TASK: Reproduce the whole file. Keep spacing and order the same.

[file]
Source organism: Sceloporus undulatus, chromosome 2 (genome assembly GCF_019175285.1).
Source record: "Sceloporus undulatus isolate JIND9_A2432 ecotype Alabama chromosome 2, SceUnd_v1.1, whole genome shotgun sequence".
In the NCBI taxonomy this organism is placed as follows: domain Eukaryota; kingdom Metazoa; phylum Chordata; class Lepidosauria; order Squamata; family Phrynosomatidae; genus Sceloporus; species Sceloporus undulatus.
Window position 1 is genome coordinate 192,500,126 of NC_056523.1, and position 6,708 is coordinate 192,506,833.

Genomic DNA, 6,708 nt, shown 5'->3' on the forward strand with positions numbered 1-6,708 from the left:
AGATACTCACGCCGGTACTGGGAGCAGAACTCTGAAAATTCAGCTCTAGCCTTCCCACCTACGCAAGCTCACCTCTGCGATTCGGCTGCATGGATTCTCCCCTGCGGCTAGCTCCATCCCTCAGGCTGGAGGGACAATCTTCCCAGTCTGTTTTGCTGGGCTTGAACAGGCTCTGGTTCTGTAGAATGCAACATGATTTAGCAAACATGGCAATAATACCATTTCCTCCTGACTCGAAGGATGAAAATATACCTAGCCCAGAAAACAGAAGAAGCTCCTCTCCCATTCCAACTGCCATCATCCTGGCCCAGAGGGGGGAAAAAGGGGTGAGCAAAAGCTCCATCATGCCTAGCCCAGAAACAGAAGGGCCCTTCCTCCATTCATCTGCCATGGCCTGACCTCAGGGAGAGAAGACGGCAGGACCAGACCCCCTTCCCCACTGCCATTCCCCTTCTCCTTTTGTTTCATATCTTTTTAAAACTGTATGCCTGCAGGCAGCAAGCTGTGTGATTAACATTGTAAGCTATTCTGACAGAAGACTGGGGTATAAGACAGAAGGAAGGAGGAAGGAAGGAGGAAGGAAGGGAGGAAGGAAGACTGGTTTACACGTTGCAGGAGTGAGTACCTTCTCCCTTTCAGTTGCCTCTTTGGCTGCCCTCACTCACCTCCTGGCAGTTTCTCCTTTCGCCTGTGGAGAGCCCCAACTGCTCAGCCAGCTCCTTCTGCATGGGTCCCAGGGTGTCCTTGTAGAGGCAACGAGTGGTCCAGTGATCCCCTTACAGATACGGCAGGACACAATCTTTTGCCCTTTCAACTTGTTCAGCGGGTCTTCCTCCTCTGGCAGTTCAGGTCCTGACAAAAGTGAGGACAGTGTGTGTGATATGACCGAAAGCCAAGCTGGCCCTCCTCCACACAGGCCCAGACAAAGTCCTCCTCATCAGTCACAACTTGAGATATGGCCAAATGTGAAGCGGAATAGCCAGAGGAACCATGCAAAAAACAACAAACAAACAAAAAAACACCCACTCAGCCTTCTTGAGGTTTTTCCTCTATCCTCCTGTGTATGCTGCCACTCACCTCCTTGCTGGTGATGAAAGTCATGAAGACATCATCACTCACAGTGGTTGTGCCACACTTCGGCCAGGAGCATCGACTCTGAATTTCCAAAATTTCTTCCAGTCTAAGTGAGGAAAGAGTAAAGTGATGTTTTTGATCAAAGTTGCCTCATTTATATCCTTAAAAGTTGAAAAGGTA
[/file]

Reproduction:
Source organism: Sceloporus undulatus, chromosome 2 (genome assembly GCF_019175285.1).
Source record: "Sceloporus undulatus isolate JIND9_A2432 ecotype Alabama chromosome 2, SceUnd_v1.1, whole genome shotgun sequence".
In the NCBI taxonomy this organism is placed as follows: domain Eukaryota; kingdom Metazoa; phylum Chordata; class Lepidosauria; order Squamata; family Phrynosomatidae; genus Sceloporus; species Sceloporus undulatus.
Window position 1 is genome coordinate 192,500,126 of NC_056523.1, and position 6,708 is coordinate 192,506,833.

Genomic DNA, 6,708 nt, shown 5'->3' on the forward strand with positions numbered 1-6,708 from the left:
AGATACTCACGCCGGTACTGGGAGCAGAACTCTGAAAATTCAGCTCTAGCCTTCCCACCTACGCAAGCTCACCTCTGCGATTCGGCTGCATGGATTCTCCCCTGCGGCTAGCTCCATCCCTCAGGCTGGAGGGACAATCTTCCCAGTCTGTTTTGCTGGGCTTGAACAGGCTCTGGTTCTGTAGAATGCAACATGATTTAGCAAACATGGCAATAATACCATTTCCTCCTGACTCGAAGGATGAAAATATACCTAGCCCAGAAAACAGAAGAAGCTCCTCTCCCATTCCAACTGCCATCATCCTGGCCCAGAGGGGGGAAAAAGGGGTGAGCAAAAGCTCCATCATGCCTAGCCCAGAAACAGAAGGGCCCTTCCTCCATTCATCTGCCATGGCCTGACCTCAGGGAGAGAAGACGGCAGGACCAGACCCCCTTCCCCACTGCCATTCCCCTTCTCCTTTTGTTTCATATCTTTTTAAAACTGTATGCCTGCAGGCAGCAAGCTGTGTGATTAACATTGTAAGCTATTCTGACAGAAGACTGGGGTATAAGACAGAAGGAAGGAGGAAGGAAGGAGGAAGGAAGGGAGGAAGGAAGACTGGTTTACACGTTGCAGGAGTGAGTACCTTCTCCCTTTCAGTTGCCTCTTTGGCTGCCCTCACTCACCTCCTGGCAGTTTCTCCTTTCGCCTGTGGAGAGCCCCAACTGCTCAGCCAGCTCCTTCTGCATGGGTCCCAGGGTGTCCTTGTAGAGGCAACGAGTGGTCCAGTGATCCCCTTACAGATACGGCAGGACACAATCTTTTGCCCTTTCAACTTGTTCAGCGGGTCTTCCTCCTCTGGCAGTTCAGGTCCTGACAAAAGTGAGGACAGTGTGTGTGATATGACCGAAAGCCAAGCTGGCCCTCCTCCACACAGGCCCAGACAAAGTCCTCCTCATCAGTCACAACTTGAGATATGGCCAAATGTGAAGCGGAATAGCCAGAGGAACCATGCAAAAAACAACAAACAAACAAAAAAACACCCACTCAGCCTTCTTGAGGTTTTTCCTCTATCCTCCTGTGTATGCTGCCACTCACCTCCTTGCTGGTGATGAAAGTCATGAAGACATCATCACTCACAGTGGTTGTGCCACACTTCGGCCAGGAGCATCGACTCTGAATTTCCAAAATTTCTTCCAGTCTAAGTGAGGAAAGAGTAAAGTGATGTTTTTGATCAAAGTTGCCTCATTTATATCCTTAAAAGTTGAAAAGGTA